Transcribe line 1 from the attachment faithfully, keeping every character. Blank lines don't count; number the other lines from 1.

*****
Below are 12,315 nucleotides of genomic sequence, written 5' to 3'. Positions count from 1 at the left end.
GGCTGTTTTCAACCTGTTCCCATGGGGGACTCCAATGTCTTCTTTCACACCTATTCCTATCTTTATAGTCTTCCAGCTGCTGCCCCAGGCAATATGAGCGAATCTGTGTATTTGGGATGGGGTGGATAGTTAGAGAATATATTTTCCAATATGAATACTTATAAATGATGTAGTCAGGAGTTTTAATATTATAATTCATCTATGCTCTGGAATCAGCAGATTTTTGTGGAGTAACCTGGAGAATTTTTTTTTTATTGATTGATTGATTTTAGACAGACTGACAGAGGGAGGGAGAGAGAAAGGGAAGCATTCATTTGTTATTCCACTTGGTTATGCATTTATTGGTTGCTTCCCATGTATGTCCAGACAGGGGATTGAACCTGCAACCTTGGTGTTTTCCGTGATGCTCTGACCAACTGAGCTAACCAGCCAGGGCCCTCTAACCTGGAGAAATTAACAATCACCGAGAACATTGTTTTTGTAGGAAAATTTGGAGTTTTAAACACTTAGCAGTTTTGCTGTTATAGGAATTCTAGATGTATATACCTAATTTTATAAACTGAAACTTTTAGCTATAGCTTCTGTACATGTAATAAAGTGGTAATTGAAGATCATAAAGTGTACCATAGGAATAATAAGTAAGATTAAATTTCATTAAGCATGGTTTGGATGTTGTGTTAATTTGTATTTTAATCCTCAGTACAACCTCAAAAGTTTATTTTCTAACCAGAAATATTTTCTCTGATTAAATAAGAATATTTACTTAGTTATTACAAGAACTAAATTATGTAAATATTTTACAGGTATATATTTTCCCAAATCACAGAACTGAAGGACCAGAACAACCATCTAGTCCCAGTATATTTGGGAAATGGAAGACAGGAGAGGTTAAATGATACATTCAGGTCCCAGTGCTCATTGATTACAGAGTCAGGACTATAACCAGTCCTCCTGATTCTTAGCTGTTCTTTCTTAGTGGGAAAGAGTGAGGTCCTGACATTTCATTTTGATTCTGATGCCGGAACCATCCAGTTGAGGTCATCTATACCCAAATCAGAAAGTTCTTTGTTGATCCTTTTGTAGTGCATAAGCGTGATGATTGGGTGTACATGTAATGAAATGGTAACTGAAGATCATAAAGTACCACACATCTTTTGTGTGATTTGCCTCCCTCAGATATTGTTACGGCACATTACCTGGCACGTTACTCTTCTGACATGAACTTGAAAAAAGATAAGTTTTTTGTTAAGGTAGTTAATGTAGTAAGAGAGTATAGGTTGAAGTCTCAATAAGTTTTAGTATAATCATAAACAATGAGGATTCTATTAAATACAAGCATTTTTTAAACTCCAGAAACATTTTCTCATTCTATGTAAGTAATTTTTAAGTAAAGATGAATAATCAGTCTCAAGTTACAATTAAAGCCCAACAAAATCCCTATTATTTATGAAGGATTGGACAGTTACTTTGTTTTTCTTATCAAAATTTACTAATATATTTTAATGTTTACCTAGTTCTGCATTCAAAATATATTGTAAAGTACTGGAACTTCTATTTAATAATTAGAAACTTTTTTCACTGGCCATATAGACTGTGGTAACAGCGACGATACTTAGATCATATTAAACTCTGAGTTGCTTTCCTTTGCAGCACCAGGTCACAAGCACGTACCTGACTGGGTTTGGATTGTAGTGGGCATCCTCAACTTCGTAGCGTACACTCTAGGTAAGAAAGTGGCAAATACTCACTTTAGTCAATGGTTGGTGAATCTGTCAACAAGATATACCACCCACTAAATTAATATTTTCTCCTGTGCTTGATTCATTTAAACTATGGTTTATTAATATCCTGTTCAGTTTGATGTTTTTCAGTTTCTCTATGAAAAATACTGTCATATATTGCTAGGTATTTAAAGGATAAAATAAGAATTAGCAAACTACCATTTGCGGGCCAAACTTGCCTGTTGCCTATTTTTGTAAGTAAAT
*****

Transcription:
Below are 12,315 nucleotides of genomic sequence, written 5' to 3'. Positions count from 1 at the left end.